• @JPhi1618 Yep. another one of those "it's obvious" when it really isn't.... thanks. – JACK Jan 21 '20 at 15:22

The blacked terminal screw denotes the common on the switch, which goes to the live feed in on one, and the live out to the light on the other. The two wires that go between the two switched terminals are called 'travelers' and since you've got a black and a red on one, those same two wires should be at the two switched terminal on the other switch.

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Image from here

  • The orientation of this circuit is different from the one pictured. I wired in a new, separate 3 way switch setup last night that goes from switch to switch, then to the light (as pictured) and it works as intended. This one, I'm not certain if the light is first or in the middle, but it is definitely not last. It seems as though the white wire may actually be the common in switch 2? Will try that when I get home. Thanks – clwhoops44 Jan 21 '20 at 15:15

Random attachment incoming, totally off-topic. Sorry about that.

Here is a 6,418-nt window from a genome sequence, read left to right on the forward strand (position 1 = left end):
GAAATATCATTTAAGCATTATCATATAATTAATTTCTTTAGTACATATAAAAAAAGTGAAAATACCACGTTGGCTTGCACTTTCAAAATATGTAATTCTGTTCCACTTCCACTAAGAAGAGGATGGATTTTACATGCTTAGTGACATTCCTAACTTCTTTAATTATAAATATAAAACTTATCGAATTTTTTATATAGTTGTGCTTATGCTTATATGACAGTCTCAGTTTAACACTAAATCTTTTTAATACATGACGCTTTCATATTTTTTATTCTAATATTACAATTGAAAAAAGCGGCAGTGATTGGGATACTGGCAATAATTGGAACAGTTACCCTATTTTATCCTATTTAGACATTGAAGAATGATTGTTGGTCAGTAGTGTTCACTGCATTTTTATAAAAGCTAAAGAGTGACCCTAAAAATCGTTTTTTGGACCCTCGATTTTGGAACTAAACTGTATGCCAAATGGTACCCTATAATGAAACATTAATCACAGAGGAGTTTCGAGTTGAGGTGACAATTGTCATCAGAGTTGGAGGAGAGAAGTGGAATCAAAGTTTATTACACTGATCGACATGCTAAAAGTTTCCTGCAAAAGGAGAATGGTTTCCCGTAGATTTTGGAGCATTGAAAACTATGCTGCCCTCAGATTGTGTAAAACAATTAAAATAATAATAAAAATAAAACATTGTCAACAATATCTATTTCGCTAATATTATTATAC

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    Rather than bringing the neutral 'forward' to the second box and the light, the switched live may be carried back to the first box by one of the wires - if it's the white it needs to be sleeved or taped to mark it as live. – Phil G Jan 21 '20 at 15:24
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    There are probably about a half dozen ways to wire up 3-way switches. The diagram above is my favorite way: Power in on one switch 14/3 to the other switch and from there to the fixture(s), no "code taping" needed. Conceptually straight forward. But sometimes you end up with power-in & the switched wired to the fixture(s) in the same box. Also, an older practice was to run power to the fixture box and then a switch leg to the switch, that really complicated 3 way switches and required lots of "code taping" to properly mark the wire. Best to take it all apart and sort it out properly. – George Anderson Jan 22 '20 at 2:25